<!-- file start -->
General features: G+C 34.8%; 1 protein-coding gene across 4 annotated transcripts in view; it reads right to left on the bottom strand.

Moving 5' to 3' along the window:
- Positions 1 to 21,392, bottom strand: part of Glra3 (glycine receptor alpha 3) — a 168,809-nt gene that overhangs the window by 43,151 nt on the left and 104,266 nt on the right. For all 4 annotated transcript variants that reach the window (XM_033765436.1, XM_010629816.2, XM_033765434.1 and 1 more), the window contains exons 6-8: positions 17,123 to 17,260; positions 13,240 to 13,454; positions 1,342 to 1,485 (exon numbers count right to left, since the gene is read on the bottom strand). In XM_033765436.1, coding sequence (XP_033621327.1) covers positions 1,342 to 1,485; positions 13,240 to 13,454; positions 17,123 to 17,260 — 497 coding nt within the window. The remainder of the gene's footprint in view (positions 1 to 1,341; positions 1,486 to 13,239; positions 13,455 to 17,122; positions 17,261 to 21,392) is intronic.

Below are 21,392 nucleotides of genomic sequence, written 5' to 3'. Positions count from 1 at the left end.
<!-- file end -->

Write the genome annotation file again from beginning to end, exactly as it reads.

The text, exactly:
General features: G+C 34.8%; 1 protein-coding gene across 4 annotated transcripts in view; it reads right to left on the bottom strand.

Moving 5' to 3' along the window:
- Positions 1 to 21,392, bottom strand: part of Glra3 (glycine receptor alpha 3) — a 168,809-nt gene that overhangs the window by 43,151 nt on the left and 104,266 nt on the right. For all 4 annotated transcript variants that reach the window (XM_033765436.1, XM_010629816.2, XM_033765434.1 and 1 more), the window contains exons 6-8: positions 17,123 to 17,260; positions 13,240 to 13,454; positions 1,342 to 1,485 (exon numbers count right to left, since the gene is read on the bottom strand). In XM_033765436.1, coding sequence (XP_033621327.1) covers positions 1,342 to 1,485; positions 13,240 to 13,454; positions 17,123 to 17,260 — 497 coding nt within the window. The remainder of the gene's footprint in view (positions 1 to 1,341; positions 1,486 to 13,239; positions 13,455 to 17,122; positions 17,261 to 21,392) is intronic.

Below are 21,392 nucleotides of genomic sequence, written 5' to 3'. Positions count from 1 at the left end.